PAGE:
Darrell Schlom

Darrell Schlom

Tisch University Professor
Materials Science and Engineering
Bard Hall, Room 230


Darrell Schlom is the Tisch University Professor in the Department of Materials Science and Engineering at Cornell University. After receiving a B.S. degree from Caltech, he did graduate work at Stanford University receiving an M.S. in Electrical Engineering and a Ph.D. in Materials Science and Engineering. He was then a post-doc at IBM's research lab in Zurich, Switzerland in the oxide superconductors and novel materials group managed by Nobel Prize winners J. Georg Bednorz and K. Alex Müller. In 1992 he joined the faculty at Penn State in the Department of Materials Science and Engineering, where he spent 16 years before joining the faculty at Cornell in 2008. His research interests involve the heteroepitaxial growth and characterization of oxide thin films by reactive molecular-beam epitaxy (MBE), especially utilizing a 'materials-by-design' approach to the discovery of materials with properties superior to any known. His group synthesizes these oxide heterostructures using molecular-beam epitaxy (MBE). He has published over 700 papers and 12 patents resulting in an h-index of 94 and over 46,000 citations. His work has been recognized by the highest awards for materials discovery by four relevant societies: the MRS Medal from the Materials Research Society, the Frank Prize from the International Organization for Crystal Growth, the McGroddy Prize from the American Physical Society, and the John A. Thornton Memorial Award/Lecture from the American Vacuum Society. He is a Fellow of the American Physical Society, the Materials Research Society, the American Vacuum Society, and is a member of the National Academy of Engineering.

Prof. Schlom was named the Tisch University Professor in 2023.

Research Interests

The focus of my group's research is investigating and perfecting the properties of oxide materials for electronic uses. To do this, we grow oxide thin films on single crystal substrates of closely related substances. The single crystal substrate provides a structural template for the thin films that we grow. The films follow this atomic template and are thus said to be epitaxial (inheriting their crystalline arrangement from the underlying substrate). Our focus on oxides is due to the tremendous promise that these materials hold for electrical applications. Oxides exhibit an unparalleled variety of electronic properties. Insulating, semiconducting, and even superconducting oxides all exist within the set of structurally compatible oxides known as perovskites. This structurally related family also includes oxides that are magnetic, ferroelectric, or even both at the same time. In short, this family of oxides contains the full spectrum of electronic properties. A major challenge, however, is to prepare these materials with sufficient quality and integrate them with adequate control so that these properties can be fully utilized in electronic devices. This is our research goal.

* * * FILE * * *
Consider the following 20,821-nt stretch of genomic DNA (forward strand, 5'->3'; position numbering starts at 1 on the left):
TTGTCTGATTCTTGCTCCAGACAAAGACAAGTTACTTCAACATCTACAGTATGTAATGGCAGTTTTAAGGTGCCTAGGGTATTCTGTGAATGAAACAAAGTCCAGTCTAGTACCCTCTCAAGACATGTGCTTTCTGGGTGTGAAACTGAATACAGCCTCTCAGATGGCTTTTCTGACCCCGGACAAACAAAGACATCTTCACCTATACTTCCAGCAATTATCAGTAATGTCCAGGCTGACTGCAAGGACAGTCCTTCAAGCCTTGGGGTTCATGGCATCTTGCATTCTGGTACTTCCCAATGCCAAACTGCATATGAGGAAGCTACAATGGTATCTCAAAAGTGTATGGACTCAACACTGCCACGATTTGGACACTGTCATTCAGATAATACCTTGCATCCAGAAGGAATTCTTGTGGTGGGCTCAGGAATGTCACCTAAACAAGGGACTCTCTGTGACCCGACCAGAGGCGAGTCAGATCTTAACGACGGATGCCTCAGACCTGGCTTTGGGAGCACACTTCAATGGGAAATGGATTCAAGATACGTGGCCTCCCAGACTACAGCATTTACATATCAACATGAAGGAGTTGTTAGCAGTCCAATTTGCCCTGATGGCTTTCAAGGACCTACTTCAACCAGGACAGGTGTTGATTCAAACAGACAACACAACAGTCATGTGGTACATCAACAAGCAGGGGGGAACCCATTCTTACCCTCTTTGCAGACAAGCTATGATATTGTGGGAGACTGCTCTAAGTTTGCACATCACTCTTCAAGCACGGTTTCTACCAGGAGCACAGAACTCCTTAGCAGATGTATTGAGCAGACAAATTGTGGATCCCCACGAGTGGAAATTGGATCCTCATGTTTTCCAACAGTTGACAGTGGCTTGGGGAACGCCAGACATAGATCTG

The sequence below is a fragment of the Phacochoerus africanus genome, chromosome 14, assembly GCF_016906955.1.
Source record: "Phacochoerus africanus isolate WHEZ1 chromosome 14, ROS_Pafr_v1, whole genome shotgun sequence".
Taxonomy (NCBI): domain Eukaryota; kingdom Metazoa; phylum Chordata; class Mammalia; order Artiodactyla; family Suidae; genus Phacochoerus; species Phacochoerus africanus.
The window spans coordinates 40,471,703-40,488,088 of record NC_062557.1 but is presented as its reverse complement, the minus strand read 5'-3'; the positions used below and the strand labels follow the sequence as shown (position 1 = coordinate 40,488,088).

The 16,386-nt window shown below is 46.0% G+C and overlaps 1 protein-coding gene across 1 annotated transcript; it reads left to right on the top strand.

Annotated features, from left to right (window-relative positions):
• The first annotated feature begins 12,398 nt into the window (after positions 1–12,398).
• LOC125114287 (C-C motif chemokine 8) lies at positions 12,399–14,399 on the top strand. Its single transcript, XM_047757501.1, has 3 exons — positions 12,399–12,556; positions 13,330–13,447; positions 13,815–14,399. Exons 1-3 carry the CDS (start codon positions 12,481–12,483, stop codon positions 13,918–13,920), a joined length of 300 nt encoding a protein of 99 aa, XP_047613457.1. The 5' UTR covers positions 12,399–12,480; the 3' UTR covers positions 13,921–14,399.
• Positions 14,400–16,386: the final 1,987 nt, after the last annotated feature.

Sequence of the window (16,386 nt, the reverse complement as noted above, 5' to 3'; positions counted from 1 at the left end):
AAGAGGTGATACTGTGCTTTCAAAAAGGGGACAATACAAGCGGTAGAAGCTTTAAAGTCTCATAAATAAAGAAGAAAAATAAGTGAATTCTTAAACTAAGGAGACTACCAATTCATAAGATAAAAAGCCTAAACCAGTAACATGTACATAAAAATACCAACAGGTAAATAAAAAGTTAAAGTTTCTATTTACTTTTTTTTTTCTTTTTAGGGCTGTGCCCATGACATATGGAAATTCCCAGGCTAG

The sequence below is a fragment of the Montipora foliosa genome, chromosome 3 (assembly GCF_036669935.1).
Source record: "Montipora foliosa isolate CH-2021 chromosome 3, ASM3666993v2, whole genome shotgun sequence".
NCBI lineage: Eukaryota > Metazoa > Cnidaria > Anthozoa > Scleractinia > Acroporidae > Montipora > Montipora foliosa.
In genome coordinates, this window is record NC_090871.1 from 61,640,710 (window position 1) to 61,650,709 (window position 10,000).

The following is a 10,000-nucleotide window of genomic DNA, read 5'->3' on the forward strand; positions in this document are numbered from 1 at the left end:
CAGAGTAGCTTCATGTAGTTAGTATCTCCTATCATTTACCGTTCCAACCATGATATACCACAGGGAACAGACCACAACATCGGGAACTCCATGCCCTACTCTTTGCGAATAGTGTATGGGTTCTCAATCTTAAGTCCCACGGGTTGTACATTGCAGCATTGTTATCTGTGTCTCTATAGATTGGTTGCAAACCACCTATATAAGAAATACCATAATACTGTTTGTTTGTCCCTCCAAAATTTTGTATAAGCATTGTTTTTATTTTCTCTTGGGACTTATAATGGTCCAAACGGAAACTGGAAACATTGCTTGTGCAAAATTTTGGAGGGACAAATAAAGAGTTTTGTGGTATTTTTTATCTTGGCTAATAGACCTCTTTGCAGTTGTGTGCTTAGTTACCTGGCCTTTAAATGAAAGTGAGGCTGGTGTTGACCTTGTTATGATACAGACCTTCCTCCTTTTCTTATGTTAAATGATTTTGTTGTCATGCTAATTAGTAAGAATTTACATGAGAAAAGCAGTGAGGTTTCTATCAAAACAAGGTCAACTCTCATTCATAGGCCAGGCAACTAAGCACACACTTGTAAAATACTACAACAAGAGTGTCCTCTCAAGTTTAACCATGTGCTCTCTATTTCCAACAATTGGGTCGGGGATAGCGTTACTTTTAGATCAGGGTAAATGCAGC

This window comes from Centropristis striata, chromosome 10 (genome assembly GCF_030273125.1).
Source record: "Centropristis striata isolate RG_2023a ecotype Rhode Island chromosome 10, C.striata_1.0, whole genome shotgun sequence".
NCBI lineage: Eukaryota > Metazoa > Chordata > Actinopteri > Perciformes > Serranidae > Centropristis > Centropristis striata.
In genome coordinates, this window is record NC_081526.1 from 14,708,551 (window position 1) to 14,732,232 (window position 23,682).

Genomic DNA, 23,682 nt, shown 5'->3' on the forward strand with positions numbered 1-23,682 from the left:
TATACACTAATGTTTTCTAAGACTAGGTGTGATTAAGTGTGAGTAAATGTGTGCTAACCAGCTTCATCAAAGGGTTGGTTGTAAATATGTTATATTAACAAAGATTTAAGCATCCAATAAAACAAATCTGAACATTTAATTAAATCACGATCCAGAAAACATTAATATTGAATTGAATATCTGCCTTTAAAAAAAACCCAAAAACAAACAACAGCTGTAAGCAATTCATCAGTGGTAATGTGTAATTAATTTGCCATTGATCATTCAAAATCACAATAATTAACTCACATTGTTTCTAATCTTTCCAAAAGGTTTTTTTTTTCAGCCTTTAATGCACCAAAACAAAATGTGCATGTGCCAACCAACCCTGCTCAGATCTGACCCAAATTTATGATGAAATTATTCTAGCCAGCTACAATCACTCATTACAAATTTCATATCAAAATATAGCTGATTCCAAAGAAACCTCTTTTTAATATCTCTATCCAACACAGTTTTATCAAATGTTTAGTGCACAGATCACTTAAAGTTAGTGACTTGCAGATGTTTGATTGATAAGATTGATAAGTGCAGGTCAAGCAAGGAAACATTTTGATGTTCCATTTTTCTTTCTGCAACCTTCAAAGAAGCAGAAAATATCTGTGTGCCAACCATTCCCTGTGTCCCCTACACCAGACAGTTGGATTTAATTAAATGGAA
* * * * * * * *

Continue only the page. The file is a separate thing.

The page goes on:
Research Group Members

Teaching Interests

Schlom teaches courses on the properties of electronic materials and the synthesis of thin films. During his time at Cornell he has taught the following courses: MSE 3050/5850 -- Electronic, Magnetic, and Dielectric Properties of Materials MSE 3070 -- Materials Design Concepts I MSE 5430 -- Thin-Film Materials Science MSE 6050 -- Electronic Properties of Materials.

Selected Publications

  • K. Azizie, F.V.E. Hensling, C.A. Gorsak, Y. Kim, N.A. Pieczulewski, D.M. Dryden, M.K.I. Senevirathna, S. Coye, S-L. Shang, J. Steele, P. Vogt, N.A. Parker, Y.A. Birkhölzer, J.P. McCandless, D. Jena, H.G. Xing, Z.K. Liu, M.D. Williams, A.J. Green, K. Chabak, D.A. Muller, A.T. Neal, S. Mou, M.O. Thompson, H.P. Nair, and D.G. Schlom, “Silicon-Doped β-Ga2O3 Films Grown at 1 μm/h by Suboxide Molecular-Beam Epitaxy,” APL Materials 11 (2023) 041102.
  • L. Caretta, Y-T. Shao, J. Yu, A.B. Mei, B.F. Grosso, C. Dai, P. Behera, D. Lee, M. McCarter, E. Parsonnet, Harikrishnan K.P., F. Xue, X. Guo, E.S. Barnard, S. Ganschow, Z. Hong, A. Raja, L.W. Martin, L.Q. Chen, M. Feibig, K. Lai, N.A. Spaldin, D.A. Muller, D.G. Schlom, and R. Ramesh, “Non-Volatile Electric-Field Control of Inversion Symmetry,” Nature Materials 22 (2023) 207–215
  • T. Schwaigert, S. Salmani-Rezaie, M.R. Barone, H. Paik, E. Ray, M.D. Williams, D.A. Muller, D.G. Schlom, and K. Ahadi, “Molecular Beam Epitaxy of KTaO3,” Journal of Vacuum Science and Technology A 41 (2023) 022703.
  • M.R. Barone, M. Jeong, N. Parker, J. Sun, D.A. Tenne, K. Lee, and D.G. Schlom, “Synthesis of Metastable Ruddlesden-Popper Titanates, (ATiO3)nAO, with n ≥ 20 by Molecular-Beam Epitaxy,” APL Materials 10 (2022) 091106.
  • A. Bose, N.J. Schreiber, R. Jain, D-F. Shao, H.P. Nair, J. Sun, X.S. Zhang, D.A. Muller, E.Y. Tsymbal, D.G. Schlom, and D.C. Ralph, “Tilted Spin Current Generated by the Collinear Antiferromagnet Ruthenium Dioxide,” Nature Electronics 5 (2022) 267–274.
  • J.A. Mundy, B.F. Grosso, C.A. Heikes, D.F. Segedin, Z. Wang, Y-T. Shao, C. Dai, B.H. Goodge, Q.N. Meier, C.T. Nelson, B. Prasad, F. Xue, S. Ganschow, D.A. Muller, L.F. Kourkoutis, L.Q. Chen, W.D. Ratcliff, N.A. Spaldin, R. Ramesh, and D.G. Schlom, “Liberating a Hidden Antiferroelectric Phase with Interfacial Electrostatic Engineering,” Science Advances 8 (2022) eabg5860.

Selected Awards and Honors


  • BS (Engineering and Applied Science), California Institute of Technology, 1984
  • MS (Electrical Engineering), Stanford University, 1989
  • Ph D (Materials Science and Engineering), Stanford University, 1990


Research Group Members

Graduate Students

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